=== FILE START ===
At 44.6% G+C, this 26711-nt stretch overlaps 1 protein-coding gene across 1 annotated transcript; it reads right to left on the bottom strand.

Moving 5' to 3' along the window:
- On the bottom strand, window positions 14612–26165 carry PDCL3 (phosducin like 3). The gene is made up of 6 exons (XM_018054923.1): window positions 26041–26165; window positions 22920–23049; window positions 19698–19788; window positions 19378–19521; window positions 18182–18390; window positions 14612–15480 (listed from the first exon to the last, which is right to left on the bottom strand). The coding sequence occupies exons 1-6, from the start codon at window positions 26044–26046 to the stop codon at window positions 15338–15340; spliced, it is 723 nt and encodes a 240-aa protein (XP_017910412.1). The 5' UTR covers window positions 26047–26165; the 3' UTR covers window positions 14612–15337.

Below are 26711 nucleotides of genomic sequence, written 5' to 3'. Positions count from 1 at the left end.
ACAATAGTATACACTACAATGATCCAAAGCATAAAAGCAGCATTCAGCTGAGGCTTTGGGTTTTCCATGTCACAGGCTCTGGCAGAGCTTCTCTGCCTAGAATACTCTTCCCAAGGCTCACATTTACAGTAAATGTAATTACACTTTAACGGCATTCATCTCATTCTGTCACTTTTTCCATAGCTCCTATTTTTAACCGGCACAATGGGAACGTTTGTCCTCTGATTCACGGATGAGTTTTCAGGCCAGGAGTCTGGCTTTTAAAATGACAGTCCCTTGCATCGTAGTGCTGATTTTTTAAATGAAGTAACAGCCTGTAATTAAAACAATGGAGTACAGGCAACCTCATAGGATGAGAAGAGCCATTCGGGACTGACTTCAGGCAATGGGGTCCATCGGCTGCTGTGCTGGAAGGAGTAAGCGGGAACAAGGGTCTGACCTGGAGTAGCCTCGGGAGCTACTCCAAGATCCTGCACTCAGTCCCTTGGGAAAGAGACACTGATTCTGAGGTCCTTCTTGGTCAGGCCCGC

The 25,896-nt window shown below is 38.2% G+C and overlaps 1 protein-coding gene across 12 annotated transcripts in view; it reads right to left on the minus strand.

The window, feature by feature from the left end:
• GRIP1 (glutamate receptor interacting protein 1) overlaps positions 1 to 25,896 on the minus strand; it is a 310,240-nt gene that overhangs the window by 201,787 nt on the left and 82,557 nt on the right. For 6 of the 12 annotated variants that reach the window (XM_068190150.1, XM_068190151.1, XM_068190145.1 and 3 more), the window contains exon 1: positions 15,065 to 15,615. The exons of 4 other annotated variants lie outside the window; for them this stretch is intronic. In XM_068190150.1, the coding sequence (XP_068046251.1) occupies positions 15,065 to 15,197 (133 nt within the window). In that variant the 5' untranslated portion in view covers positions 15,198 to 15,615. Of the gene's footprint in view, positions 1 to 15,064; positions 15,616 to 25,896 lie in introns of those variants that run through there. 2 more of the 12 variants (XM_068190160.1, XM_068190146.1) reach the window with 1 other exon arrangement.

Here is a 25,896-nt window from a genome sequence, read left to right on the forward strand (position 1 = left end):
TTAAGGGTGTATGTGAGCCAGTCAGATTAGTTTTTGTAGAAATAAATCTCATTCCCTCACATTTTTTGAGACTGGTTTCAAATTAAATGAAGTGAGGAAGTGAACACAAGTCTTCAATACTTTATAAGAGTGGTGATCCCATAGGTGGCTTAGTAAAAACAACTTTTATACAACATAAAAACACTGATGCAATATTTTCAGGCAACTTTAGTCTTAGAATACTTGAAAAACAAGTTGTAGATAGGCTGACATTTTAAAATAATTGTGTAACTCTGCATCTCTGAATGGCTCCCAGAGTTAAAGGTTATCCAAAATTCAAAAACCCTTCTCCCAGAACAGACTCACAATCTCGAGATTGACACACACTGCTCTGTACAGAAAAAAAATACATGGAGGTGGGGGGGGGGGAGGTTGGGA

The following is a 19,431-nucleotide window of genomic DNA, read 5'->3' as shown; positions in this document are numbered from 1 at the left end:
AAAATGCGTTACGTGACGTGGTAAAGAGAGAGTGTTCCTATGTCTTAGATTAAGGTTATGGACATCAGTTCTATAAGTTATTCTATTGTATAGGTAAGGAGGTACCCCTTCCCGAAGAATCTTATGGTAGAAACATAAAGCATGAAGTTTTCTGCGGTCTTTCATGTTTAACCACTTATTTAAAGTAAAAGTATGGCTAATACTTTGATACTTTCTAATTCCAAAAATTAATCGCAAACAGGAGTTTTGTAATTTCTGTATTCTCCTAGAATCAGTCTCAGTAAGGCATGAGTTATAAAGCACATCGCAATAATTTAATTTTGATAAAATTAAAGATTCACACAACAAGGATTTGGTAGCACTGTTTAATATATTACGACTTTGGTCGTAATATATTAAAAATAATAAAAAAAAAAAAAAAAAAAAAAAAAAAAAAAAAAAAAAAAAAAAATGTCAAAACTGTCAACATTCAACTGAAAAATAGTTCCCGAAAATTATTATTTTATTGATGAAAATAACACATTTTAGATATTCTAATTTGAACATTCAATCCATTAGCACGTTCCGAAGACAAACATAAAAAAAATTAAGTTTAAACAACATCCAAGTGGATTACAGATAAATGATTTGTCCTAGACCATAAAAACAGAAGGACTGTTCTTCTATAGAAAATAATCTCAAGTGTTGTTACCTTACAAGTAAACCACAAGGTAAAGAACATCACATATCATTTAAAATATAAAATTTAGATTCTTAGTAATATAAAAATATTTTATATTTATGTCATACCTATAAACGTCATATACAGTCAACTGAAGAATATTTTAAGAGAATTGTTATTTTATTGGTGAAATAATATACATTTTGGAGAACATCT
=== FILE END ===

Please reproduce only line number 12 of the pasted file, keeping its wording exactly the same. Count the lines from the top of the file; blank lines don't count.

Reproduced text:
AAAATGCGTTACGTGACGTGGTAAAGAGAGAGTGTTCCTATGTCTTAGATTAAGGTTATGGACATCAGTTCTATAAGTTATTCTATTGTATAGGTAAGGAGGTACCCCTTCCCGAAGAATCTTATGGTAGAAACATAAAGCATGAAGTTTTCTGCGGTCTTTCATGTTTAACCACTTATTTAAAGTAAAAGTATGGCTAATACTTTGATACTTTCTAATTCCAAAAATTAATCGCAAACAGGAGTTTTGTAATTTCTGTATTCTCCTAGAATCAGTCTCAGTAAGGCATGAGTTATAAAGCACATCGCAATAATTTAATTTTGATAAAATTAAAGATTCACACAACAAGGATTTGGTAGCACTGTTTAATATATTACGACTTTGGTCGTAATATATTAAAAATAATAAAAAAAAAAAAAAAAAAAAAAAAAAAAAAAAAAAAAAAAAAAAATGTCAAAACTGTCAACATTCAACTGAAAAATAGTTCCCGAAAATTATTATTTTATTGATGAAAATAACACATTTTAGATATTCTAATTTGAACATTCAATCCATTAGCACGTTCCGAAGACAAACATAAAAAAAATTAAGTTTAAACAACATCCAAGTGGATTACAGATAAATGATTTGTCCTAGACCATAAAAACAGAAGGACTGTTCTTCTATAGAAAATAATCTCAAGTGTTGTTACCTTACAAGTAAACCACAAGGTAAAGAACATCACATATCATTTAAAATATAAAATTTAGATTCTTAGTAATATAAAAATATTTTATATTTATGTCATACCTATAAACGTCATATACAGTCAACTGAAGAATATTTTAAGAGAATTGTTATTTTATTGGTGAAATAATATACATTTTGGAGAACATCT